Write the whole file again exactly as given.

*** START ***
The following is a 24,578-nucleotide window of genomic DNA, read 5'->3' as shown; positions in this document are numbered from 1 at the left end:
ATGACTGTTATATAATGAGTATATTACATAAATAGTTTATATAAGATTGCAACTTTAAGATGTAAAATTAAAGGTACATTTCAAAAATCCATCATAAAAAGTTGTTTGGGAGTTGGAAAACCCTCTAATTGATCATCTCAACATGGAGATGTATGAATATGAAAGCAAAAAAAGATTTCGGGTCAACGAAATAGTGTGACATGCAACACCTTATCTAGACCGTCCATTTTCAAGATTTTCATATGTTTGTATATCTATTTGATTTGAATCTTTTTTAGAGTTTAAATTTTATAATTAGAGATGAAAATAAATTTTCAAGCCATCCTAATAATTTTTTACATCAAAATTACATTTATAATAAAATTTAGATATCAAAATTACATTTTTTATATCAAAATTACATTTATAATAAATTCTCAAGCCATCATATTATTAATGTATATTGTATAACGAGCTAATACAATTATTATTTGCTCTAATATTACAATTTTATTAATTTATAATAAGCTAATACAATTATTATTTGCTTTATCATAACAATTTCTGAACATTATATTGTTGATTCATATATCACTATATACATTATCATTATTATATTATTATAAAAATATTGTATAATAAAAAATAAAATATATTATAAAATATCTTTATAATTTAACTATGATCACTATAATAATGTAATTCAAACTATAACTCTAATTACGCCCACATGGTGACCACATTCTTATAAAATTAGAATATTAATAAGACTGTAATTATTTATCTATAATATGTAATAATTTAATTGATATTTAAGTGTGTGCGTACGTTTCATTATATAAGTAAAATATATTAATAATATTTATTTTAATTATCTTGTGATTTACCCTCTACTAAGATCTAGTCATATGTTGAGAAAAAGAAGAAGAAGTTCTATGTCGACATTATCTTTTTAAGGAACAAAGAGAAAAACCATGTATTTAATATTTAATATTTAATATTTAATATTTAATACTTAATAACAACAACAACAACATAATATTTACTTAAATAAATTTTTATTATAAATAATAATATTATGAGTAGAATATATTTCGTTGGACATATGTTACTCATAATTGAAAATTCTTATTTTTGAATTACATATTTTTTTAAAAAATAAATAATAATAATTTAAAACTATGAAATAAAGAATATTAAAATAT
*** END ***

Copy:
The following is a 24,578-nucleotide window of genomic DNA, read 5'->3' as shown; positions in this document are numbered from 1 at the left end:
ATGACTGTTATATAATGAGTATATTACATAAATAGTTTATATAAGATTGCAACTTTAAGATGTAAAATTAAAGGTACATTTCAAAAATCCATCATAAAAAGTTGTTTGGGAGTTGGAAAACCCTCTAATTGATCATCTCAACATGGAGATGTATGAATATGAAAGCAAAAAAAGATTTCGGGTCAACGAAATAGTGTGACATGCAACACCTTATCTAGACCGTCCATTTTCAAGATTTTCATATGTTTGTATATCTATTTGATTTGAATCTTTTTTAGAGTTTAAATTTTATAATTAGAGATGAAAATAAATTTTCAAGCCATCCTAATAATTTTTTACATCAAAATTACATTTATAATAAAATTTAGATATCAAAATTACATTTTTTATATCAAAATTACATTTATAATAAATTCTCAAGCCATCATATTATTAATGTATATTGTATAACGAGCTAATACAATTATTATTTGCTCTAATATTACAATTTTATTAATTTATAATAAGCTAATACAATTATTATTTGCTTTATCATAACAATTTCTGAACATTATATTGTTGATTCATATATCACTATATACATTATCATTATTATATTATTATAAAAATATTGTATAATAAAAAATAAAATATATTATAAAATATCTTTATAATTTAACTATGATCACTATAATAATGTAATTCAAACTATAACTCTAATTACGCCCACATGGTGACCACATTCTTATAAAATTAGAATATTAATAAGACTGTAATTATTTATCTATAATATGTAATAATTTAATTGATATTTAAGTGTGTGCGTACGTTTCATTATATAAGTAAAATATATTAATAATATTTATTTTAATTATCTTGTGATTTACCCTCTACTAAGATCTAGTCATATGTTGAGAAAAAGAAGAAGAAGTTCTATGTCGACATTATCTTTTTAAGGAACAAAGAGAAAAACCATGTATTTAATATTTAATATTTAATATTTAATATTTAATACTTAATAACAACAACAACAACATAATATTTACTTAAATAAATTTTTATTATAAATAATAATATTATGAGTAGAATATATTTCGTTGGACATATGTTACTCATAATTGAAAATTCTTATTTTTGAATTACATATTTTTTTAAAAAATAAATAATAATAATTTAAAACTATGAAATAAAGAATATTAAAATAT